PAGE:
Come rush hour, the streets of Cairo, Egypt, descend into mayhem. Cars sit in gridlock traffic, horns blaring all around. Some commuters wait at bus stops, unsure when the next one will come. Others escape into Cairo’s subway stations, only to find themselves lost in a sea of people. Then there are the informal microbuses, packed past capacity with passengers—and with more hanging dangerously from the sides.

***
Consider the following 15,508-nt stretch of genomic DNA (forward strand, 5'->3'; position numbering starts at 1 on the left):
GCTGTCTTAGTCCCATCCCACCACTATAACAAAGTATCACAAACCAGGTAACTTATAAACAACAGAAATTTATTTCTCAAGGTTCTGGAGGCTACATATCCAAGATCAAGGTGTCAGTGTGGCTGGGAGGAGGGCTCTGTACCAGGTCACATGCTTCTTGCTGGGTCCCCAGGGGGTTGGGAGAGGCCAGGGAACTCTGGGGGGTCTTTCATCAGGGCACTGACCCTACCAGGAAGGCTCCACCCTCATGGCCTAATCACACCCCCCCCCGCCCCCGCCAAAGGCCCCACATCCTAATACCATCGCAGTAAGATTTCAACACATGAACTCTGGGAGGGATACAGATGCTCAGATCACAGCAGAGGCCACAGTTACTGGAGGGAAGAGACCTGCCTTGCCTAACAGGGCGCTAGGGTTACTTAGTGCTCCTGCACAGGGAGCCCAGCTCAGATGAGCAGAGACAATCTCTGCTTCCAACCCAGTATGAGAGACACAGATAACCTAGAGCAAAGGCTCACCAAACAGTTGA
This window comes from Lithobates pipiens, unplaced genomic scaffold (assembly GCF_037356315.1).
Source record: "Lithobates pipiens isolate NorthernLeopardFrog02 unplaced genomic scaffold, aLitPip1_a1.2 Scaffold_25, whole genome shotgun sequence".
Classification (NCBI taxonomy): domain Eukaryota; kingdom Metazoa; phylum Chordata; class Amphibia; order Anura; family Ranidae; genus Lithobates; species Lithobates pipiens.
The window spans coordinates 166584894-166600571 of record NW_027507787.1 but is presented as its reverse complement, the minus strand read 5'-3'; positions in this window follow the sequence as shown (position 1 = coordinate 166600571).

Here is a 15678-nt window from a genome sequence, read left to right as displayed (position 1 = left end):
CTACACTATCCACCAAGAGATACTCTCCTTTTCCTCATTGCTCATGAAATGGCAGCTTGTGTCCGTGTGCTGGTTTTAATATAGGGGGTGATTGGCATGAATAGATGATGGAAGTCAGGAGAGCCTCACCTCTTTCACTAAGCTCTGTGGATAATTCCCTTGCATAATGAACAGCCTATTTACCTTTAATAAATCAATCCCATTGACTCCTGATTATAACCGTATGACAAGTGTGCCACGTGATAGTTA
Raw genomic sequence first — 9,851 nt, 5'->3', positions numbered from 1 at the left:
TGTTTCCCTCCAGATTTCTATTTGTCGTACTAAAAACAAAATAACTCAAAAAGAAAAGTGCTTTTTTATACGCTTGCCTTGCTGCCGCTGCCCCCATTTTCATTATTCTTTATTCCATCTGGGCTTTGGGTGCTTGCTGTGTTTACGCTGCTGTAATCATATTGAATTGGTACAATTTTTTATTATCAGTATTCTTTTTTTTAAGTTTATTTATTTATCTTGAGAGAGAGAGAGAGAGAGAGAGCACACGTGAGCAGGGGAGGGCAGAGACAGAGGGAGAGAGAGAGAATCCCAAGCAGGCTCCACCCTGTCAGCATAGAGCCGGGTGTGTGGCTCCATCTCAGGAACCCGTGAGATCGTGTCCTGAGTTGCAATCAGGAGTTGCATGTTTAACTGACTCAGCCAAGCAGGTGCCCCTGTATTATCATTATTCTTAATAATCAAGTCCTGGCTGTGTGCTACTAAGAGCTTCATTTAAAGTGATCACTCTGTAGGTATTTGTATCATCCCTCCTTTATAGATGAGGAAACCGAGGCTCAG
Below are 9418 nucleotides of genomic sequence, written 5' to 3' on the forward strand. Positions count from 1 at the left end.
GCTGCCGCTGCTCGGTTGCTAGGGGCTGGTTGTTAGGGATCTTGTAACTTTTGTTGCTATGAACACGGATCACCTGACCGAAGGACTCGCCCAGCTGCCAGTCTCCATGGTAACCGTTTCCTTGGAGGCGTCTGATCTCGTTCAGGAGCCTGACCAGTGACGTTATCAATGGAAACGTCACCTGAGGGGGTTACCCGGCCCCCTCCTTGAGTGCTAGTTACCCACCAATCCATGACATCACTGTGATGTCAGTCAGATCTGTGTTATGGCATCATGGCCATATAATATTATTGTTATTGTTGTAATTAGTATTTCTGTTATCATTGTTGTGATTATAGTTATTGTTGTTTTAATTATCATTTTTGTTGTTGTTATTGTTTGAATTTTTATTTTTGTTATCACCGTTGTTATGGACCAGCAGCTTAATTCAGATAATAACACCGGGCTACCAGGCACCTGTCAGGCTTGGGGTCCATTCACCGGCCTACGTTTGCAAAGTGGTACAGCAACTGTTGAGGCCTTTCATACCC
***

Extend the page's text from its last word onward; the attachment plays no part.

“To put it very simply, commuting in Cairo is miserable and stressful,” says Houssam Elokda, an urban activist from Cairo who is currently based in Halifax, Nova Scotia. “You're talking about hours of traffic. It’s very unpredictable, and when you are trying to be productive, that's often impossible.”